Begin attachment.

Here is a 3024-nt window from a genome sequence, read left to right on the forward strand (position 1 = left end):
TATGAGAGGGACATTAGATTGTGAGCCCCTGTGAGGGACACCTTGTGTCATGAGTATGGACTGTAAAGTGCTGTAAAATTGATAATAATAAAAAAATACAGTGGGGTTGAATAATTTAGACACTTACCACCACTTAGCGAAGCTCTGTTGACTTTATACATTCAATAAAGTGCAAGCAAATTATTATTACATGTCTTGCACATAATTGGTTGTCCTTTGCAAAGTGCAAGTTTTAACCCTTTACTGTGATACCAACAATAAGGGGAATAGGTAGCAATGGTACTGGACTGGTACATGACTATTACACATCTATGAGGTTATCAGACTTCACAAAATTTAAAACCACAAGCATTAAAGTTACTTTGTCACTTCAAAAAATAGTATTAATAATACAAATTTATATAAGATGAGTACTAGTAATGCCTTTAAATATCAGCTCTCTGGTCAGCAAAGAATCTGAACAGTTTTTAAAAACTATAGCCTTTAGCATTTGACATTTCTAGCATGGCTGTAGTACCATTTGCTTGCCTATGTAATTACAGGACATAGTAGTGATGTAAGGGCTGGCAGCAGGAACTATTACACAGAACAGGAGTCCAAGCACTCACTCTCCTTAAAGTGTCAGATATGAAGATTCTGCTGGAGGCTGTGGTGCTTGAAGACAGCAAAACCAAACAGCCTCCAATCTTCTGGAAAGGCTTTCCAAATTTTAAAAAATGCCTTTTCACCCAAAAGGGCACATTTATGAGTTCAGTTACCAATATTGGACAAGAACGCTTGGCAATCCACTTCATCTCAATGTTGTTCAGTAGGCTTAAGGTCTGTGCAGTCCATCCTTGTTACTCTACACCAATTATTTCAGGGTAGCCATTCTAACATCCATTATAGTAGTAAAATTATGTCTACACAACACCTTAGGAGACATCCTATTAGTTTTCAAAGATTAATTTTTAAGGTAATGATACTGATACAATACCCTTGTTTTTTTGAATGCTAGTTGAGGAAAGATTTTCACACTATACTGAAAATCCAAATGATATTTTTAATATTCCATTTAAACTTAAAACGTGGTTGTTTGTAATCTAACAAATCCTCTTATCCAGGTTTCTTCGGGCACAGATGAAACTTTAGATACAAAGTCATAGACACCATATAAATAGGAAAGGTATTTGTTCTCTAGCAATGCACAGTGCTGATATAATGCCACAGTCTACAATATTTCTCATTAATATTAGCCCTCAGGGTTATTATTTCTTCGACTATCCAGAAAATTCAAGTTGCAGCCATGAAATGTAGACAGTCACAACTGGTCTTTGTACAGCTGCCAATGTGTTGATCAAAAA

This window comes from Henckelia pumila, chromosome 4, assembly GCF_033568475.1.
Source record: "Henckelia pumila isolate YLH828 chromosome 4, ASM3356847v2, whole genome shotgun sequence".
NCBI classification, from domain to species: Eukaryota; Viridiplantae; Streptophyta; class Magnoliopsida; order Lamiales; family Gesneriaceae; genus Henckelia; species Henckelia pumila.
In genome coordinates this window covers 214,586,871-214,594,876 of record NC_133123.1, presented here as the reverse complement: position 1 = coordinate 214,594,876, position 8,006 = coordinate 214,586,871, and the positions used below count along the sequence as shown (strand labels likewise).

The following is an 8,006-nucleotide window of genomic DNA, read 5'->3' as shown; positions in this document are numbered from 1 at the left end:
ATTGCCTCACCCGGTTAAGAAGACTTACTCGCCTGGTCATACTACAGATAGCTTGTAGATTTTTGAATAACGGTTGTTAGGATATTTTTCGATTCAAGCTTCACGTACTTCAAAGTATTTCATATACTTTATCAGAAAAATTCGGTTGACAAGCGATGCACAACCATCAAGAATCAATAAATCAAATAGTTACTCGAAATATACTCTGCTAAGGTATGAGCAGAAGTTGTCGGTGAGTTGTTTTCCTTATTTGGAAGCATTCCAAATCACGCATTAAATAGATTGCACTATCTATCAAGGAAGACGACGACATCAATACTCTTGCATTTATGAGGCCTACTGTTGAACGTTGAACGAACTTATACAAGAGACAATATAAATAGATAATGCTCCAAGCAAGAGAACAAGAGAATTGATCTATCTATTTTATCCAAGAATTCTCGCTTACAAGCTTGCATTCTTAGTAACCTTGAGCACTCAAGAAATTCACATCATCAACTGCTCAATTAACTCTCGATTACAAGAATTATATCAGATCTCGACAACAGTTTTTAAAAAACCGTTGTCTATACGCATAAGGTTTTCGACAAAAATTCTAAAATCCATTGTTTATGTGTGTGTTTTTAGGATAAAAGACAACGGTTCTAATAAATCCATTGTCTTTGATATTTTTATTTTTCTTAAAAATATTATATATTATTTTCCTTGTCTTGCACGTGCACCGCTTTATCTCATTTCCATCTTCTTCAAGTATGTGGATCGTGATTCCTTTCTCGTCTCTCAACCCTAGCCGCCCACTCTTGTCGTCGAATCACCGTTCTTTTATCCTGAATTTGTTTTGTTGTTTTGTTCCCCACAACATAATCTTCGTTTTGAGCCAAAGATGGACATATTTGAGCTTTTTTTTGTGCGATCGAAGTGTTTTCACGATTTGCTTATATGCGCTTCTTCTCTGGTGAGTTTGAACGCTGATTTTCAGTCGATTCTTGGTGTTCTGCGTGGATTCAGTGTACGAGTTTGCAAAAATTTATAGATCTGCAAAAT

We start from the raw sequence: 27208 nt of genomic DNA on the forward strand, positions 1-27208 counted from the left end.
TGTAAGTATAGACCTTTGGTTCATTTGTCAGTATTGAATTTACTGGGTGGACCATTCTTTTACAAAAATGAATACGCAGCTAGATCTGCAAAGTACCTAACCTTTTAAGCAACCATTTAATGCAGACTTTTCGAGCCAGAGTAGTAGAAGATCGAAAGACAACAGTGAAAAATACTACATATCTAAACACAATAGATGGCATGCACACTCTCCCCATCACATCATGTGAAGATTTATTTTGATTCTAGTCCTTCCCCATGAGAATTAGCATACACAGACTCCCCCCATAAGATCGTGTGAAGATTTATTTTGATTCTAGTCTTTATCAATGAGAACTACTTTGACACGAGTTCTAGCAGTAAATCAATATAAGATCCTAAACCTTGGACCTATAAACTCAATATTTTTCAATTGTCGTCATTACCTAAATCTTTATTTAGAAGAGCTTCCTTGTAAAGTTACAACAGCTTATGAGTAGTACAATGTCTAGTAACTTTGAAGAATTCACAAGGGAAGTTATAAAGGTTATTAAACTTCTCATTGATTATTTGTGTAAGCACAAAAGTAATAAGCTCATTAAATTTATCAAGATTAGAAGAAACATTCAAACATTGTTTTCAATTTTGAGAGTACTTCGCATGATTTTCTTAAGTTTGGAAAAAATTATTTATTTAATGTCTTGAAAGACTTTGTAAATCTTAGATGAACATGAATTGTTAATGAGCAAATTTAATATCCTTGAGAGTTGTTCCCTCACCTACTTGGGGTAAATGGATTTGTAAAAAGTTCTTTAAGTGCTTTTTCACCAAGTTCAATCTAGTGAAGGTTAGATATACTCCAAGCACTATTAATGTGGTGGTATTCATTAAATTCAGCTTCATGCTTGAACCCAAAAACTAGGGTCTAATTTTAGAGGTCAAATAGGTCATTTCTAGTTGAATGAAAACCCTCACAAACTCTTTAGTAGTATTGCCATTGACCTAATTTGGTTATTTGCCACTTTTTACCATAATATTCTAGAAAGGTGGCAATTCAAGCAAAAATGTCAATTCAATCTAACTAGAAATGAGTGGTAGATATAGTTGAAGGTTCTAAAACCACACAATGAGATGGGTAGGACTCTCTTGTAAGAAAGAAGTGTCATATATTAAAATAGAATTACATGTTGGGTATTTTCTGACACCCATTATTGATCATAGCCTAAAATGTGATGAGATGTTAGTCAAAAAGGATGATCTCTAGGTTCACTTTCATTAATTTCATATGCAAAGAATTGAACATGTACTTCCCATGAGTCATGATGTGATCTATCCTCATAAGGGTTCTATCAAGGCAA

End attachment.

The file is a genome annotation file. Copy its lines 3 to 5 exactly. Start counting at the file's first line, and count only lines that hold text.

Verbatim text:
This window comes from Henckelia pumila, chromosome 4, assembly GCF_033568475.1.
Source record: "Henckelia pumila isolate YLH828 chromosome 4, ASM3356847v2, whole genome shotgun sequence".
NCBI classification, from domain to species: Eukaryota; Viridiplantae; Streptophyta; class Magnoliopsida; order Lamiales; family Gesneriaceae; genus Henckelia; species Henckelia pumila.